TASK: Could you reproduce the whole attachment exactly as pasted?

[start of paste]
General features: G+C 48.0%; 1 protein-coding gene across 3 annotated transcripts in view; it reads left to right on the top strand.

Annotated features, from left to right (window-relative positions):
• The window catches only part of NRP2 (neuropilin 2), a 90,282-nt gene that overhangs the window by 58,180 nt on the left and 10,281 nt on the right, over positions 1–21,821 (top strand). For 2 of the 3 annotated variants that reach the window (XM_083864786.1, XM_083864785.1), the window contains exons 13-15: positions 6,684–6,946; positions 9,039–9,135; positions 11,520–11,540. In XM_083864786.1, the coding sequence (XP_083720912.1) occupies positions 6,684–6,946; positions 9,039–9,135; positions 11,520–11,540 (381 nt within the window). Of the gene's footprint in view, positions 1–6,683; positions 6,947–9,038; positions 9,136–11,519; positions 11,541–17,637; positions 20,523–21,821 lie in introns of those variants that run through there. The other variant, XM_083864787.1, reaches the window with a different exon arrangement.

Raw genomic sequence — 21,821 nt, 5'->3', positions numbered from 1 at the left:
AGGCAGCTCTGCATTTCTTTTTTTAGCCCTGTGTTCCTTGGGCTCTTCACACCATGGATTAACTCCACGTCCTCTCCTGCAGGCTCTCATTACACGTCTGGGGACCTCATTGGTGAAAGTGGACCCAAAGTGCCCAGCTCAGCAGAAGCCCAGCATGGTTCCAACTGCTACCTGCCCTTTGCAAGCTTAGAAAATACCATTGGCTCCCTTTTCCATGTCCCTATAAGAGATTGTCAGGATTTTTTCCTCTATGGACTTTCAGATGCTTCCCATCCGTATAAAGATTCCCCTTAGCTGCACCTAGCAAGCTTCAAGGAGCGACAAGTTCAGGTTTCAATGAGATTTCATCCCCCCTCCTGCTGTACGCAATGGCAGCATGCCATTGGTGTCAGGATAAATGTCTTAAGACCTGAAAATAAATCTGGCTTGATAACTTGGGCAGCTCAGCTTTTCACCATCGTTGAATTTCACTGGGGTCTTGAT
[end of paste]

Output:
General features: G+C 48.0%; 1 protein-coding gene across 3 annotated transcripts in view; it reads left to right on the top strand.

Annotated features, from left to right (window-relative positions):
• The window catches only part of NRP2 (neuropilin 2), a 90,282-nt gene that overhangs the window by 58,180 nt on the left and 10,281 nt on the right, over positions 1–21,821 (top strand). For 2 of the 3 annotated variants that reach the window (XM_083864786.1, XM_083864785.1), the window contains exons 13-15: positions 6,684–6,946; positions 9,039–9,135; positions 11,520–11,540. In XM_083864786.1, the coding sequence (XP_083720912.1) occupies positions 6,684–6,946; positions 9,039–9,135; positions 11,520–11,540 (381 nt within the window). Of the gene's footprint in view, positions 1–6,683; positions 6,947–9,038; positions 9,136–11,519; positions 11,541–17,637; positions 20,523–21,821 lie in introns of those variants that run through there. The other variant, XM_083864787.1, reaches the window with a different exon arrangement.

Raw genomic sequence — 21,821 nt, 5'->3', positions numbered from 1 at the left:
AGGCAGCTCTGCATTTCTTTTTTTAGCCCTGTGTTCCTTGGGCTCTTCACACCATGGATTAACTCCACGTCCTCTCCTGCAGGCTCTCATTACACGTCTGGGGACCTCATTGGTGAAAGTGGACCCAAAGTGCCCAGCTCAGCAGAAGCCCAGCATGGTTCCAACTGCTACCTGCCCTTTGCAAGCTTAGAAAATACCATTGGCTCCCTTTTCCATGTCCCTATAAGAGATTGTCAGGATTTTTTCCTCTATGGACTTTCAGATGCTTCCCATCCGTATAAAGATTCCCCTTAGCTGCACCTAGCAAGCTTCAAGGAGCGACAAGTTCAGGTTTCAATGAGATTTCATCCCCCCTCCTGCTGTACGCAATGGCAGCATGCCATTGGTGTCAGGATAAATGTCTTAAGACCTGAAAATAAATCTGGCTTGATAACTTGGGCAGCTCAGCTTTTCACCATCGTTGAATTTCACTGGGGTCTTGAT